I may be mistaken but I beleive that loadi94 served with the Canadian armed forces in Afghanistan.

I think he's suggesting that we don't have the same concept of loss and sacrifice as those who served in WWI, WWII and Korea etc.... because for the most part we've enjoyed relative peace.

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11-11-2008, 03:27 PM
  #38
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Originally Posted by theonejc View Post
yeee, unless u work at a bank (such as myself) and u get the day off... kick ass
Public servant here

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Old
11-11-2008, 03:28 PM
  #39
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Quote:
Originally Posted by habfan4 View Post
I may be mistaken but I beleive that loadi94 served with the Canadian armed forces in Afghanistan.

I think he's suggesting that we don't have the same concept of loss and sacrifice as those who served in WWI, WWII and Korea etc.... because for the most part we've enjoyed relative peace.
But have we really enjoyed peace or have we grown used to the idea of war everywhere. WW1, WW2 and to a great degree the Korean war was fought in a time when news reports were not as readily available to us folks back home. Yet with the influx of news stations and the internet, we have the war stories in our faces all day long, all week long...it's hard to understand how can we not have the same concept of loss and sacrifice. I think we've trivialized the effects.

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11-11-2008, 03:31 PM
  #40
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My bad.....

Quote:
Originally Posted by habfan4 View Post
I may be mistaken but I beleive that loadi94 served with the Canadian armed forces in Afghanistan.

I think he's suggesting that we don't have the same concept of loss and sacrifice as those who served in WWI, WWII and Korea etc.... because for the most part we've enjoyed relative peace.
Misunderstood him.

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Old
11-11-2008, 03:57 PM
  #41
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Quote:
Originally Posted by Artie View Post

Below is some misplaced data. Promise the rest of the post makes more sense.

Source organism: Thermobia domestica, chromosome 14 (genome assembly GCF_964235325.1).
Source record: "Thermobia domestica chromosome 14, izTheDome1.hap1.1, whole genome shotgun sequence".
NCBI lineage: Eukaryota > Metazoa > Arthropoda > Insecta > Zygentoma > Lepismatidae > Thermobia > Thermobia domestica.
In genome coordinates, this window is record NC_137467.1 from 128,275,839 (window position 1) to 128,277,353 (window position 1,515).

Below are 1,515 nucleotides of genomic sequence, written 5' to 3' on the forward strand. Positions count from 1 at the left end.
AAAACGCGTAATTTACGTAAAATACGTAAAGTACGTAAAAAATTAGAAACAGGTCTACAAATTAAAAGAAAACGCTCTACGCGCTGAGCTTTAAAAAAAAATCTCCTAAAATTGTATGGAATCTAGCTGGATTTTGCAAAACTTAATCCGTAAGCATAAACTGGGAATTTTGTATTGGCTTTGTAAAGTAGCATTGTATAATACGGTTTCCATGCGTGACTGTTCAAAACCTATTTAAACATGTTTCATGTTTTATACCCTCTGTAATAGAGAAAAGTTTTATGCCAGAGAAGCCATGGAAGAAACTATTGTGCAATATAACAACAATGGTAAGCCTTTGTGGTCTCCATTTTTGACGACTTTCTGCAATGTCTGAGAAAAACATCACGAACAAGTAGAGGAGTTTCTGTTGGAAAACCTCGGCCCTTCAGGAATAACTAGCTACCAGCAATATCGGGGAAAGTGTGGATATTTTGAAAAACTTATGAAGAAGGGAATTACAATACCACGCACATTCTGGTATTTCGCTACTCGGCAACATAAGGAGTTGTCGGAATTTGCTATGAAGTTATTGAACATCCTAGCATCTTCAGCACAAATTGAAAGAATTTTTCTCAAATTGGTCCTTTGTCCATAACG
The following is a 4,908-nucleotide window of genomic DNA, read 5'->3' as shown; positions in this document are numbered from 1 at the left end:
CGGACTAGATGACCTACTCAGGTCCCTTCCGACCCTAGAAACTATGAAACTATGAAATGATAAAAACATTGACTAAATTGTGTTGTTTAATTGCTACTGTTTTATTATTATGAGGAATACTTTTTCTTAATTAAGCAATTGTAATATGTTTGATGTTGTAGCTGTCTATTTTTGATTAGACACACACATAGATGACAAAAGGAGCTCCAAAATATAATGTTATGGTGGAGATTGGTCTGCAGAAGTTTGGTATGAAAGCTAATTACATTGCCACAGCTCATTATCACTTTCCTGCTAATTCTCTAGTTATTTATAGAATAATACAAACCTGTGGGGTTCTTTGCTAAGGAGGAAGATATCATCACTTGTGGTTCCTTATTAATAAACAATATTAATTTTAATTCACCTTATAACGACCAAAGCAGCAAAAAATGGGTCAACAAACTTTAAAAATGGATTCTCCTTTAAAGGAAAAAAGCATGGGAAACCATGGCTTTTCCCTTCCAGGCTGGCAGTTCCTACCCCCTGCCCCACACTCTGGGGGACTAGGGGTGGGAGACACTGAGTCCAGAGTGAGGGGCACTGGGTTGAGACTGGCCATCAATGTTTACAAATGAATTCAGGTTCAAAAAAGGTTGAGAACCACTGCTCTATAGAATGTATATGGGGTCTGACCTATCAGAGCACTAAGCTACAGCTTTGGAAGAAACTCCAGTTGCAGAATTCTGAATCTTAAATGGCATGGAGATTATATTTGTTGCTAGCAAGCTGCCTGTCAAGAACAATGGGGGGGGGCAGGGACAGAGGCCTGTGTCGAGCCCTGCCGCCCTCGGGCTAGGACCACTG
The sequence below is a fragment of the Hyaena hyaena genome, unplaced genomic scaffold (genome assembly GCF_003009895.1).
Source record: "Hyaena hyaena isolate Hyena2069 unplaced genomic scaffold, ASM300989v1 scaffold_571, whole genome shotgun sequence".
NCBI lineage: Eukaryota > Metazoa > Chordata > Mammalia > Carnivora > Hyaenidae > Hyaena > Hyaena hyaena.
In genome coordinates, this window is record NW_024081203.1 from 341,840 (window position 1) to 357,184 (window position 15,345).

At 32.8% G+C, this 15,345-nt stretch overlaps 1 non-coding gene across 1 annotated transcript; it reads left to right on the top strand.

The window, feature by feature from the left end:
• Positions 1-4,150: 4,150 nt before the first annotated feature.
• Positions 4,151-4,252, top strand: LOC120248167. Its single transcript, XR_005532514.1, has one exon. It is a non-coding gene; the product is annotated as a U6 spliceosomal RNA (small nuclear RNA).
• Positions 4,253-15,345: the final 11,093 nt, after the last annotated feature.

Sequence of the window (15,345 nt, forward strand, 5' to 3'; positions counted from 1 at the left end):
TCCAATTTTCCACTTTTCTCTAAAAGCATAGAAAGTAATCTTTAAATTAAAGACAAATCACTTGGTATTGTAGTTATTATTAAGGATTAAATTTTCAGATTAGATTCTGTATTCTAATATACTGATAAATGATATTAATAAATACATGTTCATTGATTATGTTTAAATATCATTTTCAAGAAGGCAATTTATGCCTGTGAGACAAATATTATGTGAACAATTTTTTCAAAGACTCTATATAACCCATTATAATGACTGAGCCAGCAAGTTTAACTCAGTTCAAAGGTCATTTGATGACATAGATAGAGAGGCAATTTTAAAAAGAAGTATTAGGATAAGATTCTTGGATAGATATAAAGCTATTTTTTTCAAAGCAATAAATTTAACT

But have we really enjoyed peace or have we grown used to the idea of war everywhere. WW1, WW2 and to a great degree the Korean war was fought in a time when news reports were not as readily available to us folks back home. Yet with the influx of news stations and the internet, we have the war stories in our faces all day long, all week long...it's hard to understand how can we not have the same concept of loss and sacrifice. I think we've trivialized the effects.
We may have greater exposure to the horrors of war but I'd argue that it doesn't have the same impact.

We're all aware that Canadians are serving and dying in Afghanistan and that Americans are serving and dying in Iraq/Afghanistan. For the most part when we watch news footage of a military hearse being driven along the Highway of Heroes we are momentarily touched/dismayed by some anonymous family's loss. However since we view these events through the dehumanizing prism of television/news/internet it's not a personal experience.

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Old
11-11-2008, 04:11 PM
  #42
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Quote:
Originally Posted by habfan4 View Post
I may be mistaken but I beleive that loadi94 served with the Canadian armed forces in Afghanistan.

I think he's suggesting that we don't have the same concept of loss and sacrifice as those who served in WWI, WWII and Korea etc.... because for the most part we've enjoyed relative peace.
I did not serve. You are bang on as to what I was trying to say.
As a culture/society we did not experience the terrible losses and hardships that were incurred during the first 2 world wars. Yes, we have soldiers fighting/ peacekeeping and yes there are still casualties- but it's just not in that same scale. That is a good thing. We should never forget the past and honouring veterans is very important. My dad would tell me stories about being a young boy in Italy during the war. The hardships he endured are something I and most everyone in my generation has never come close to, therefore it's hard to comprehend.

BTW, I have a ton of respect for our current soldiers, but I also have a ton of respect for police officers who put their lives on the line on a daily basis. I like to say a little prayer for them on this day as well.

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Old
11-11-2008, 04:22 PM
  #43
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Old
11-11-2008, 09:32 PM
  #44
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Murphy's Law: "Lest we forget"

http://insidehockey.com/blog/lest_we_forget

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Old
11-11-2008, 11:49 PM
  #45
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Quote:
Originally Posted by Tenacious C View Post
I heard something interesting about the battles of WW1 on the History channel...


The alluded to how the first war was slowly fading from Memory to History. I think its important for everyone to keep remembering what went on in the trenches of Europe.
Yes it's really sad to see that happen. During the CBC coverage of the Rememberance Day ceremonies in Ottawa they showed a clip of the last surviving Canadian WWI vet, 108 years old. Boy I hope they give him a state funeral when he goes.

The sacrifices they made are amazing, it's way too difficult to fathom. Some of these people saw that we were losing the war and saw the amount of casualties, yet still signed up. Hell some even lied about their age to sign up. Incredible.